Seniors frequently have very particular needs and issues related to housing. Many issues that arise over the course of the aging process relate to the ability of older persons to have safe and accessible shelter that meets their medical, financial, and social needs.
Many seniors may begin to see problems related to the maintenance and upkeep of their homes that they were once able to do, but now present new challenges. From basic lawn care, to complex home modifications for wheelchair usage, these issues are specific to each individual and change over the course of time. An entire industry of products and services are increasingly tailored to the senior market as more and more seniors age in place. Home improvement referrals are available from a variety of sources, but seniors should take care to protect themselves by requesting references of similar jobs, getting all aspects of the service covered in a written contract, and paying all companies/contractors based on satisfactory completion of pre-agreed milestones rather than upfront. Increasingly as individuals opt to remain in their own homes as long as possible, aging in place requires other supportive aids like in-home caregivers, delivered prepared meals or medical alert systems.
Seniors also face unique issues when they are renters. Though protections like the Fair Housing Act apply to seniors, they may have such problems as obtaining leases based on reduced credit-worthiness after retirement or barriers to renting in safe neighborhoods within their price-range. Multi-faceted causes such as needing to reduce expenses after retiring on a fixed-income, becoming isolated after losing the ability to drive, or an inability to keep up with home maintenance induce many seniors to downsize from single-family homes to senior apartments and communities or public housing facilities. When renting, seniors must be informed of their rights as related to fair housing and the prohibition on age discrimination, as well as more general knowledge about their rights and responsibilities as renters.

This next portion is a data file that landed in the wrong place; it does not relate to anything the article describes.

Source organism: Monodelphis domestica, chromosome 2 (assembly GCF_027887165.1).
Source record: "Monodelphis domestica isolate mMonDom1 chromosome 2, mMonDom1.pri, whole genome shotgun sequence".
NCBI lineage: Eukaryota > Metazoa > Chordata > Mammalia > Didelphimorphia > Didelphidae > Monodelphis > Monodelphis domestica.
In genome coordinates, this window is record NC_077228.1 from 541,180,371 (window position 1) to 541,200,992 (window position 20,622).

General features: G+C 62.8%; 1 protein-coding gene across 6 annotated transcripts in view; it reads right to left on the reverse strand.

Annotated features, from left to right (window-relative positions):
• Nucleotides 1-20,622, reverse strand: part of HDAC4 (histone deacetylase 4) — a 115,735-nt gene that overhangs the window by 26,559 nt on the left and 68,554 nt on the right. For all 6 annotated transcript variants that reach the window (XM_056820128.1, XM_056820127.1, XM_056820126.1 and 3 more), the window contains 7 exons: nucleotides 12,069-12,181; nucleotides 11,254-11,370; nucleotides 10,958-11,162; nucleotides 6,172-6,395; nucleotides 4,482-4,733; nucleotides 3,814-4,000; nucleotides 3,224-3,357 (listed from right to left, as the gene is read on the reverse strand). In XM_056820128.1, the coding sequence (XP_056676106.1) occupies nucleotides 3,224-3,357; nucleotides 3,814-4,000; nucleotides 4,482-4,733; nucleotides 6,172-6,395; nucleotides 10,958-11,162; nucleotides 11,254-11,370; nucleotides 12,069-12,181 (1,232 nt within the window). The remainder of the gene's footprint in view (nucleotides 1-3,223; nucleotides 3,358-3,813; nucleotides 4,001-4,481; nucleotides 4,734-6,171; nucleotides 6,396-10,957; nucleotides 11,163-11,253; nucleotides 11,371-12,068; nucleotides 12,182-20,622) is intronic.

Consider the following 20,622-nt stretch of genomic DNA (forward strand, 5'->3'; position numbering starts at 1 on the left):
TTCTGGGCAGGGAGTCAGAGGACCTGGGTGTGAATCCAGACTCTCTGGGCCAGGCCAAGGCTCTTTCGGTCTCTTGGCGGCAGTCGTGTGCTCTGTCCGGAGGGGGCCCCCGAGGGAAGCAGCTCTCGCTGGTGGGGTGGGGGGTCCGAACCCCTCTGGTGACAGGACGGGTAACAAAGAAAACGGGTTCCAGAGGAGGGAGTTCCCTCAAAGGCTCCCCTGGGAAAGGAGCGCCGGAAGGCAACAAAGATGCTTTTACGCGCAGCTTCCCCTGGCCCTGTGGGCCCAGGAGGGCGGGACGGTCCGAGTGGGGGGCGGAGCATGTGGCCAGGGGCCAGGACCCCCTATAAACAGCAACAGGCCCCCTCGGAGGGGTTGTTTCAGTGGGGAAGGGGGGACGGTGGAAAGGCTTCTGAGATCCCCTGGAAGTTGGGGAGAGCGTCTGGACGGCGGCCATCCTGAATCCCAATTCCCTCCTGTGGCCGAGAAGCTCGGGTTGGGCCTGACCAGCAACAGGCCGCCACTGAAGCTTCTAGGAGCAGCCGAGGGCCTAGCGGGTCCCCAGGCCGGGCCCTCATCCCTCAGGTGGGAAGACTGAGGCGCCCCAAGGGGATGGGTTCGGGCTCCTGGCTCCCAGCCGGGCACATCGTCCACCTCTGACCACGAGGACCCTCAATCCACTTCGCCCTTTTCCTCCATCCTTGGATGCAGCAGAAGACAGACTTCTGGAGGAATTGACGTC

Sometimes individuals may need more care than is possible in a home setting, and will often turn to alternative housing options including retirement communities, assisted living residences, and nursing care facilities. These facilities can provide assistance with minor tasks such as medication reminders and transportation all the way up to intensive medical rehabilitation and 24-hour care. Seniors and their caregivers should always tour facilities before moving in, including speaking with other residents and staff, as well as reviewing the facility’s licensure and incident reports from the appropriate local and state government agencies, and have a written care-plan that is updated every 3-6 months.
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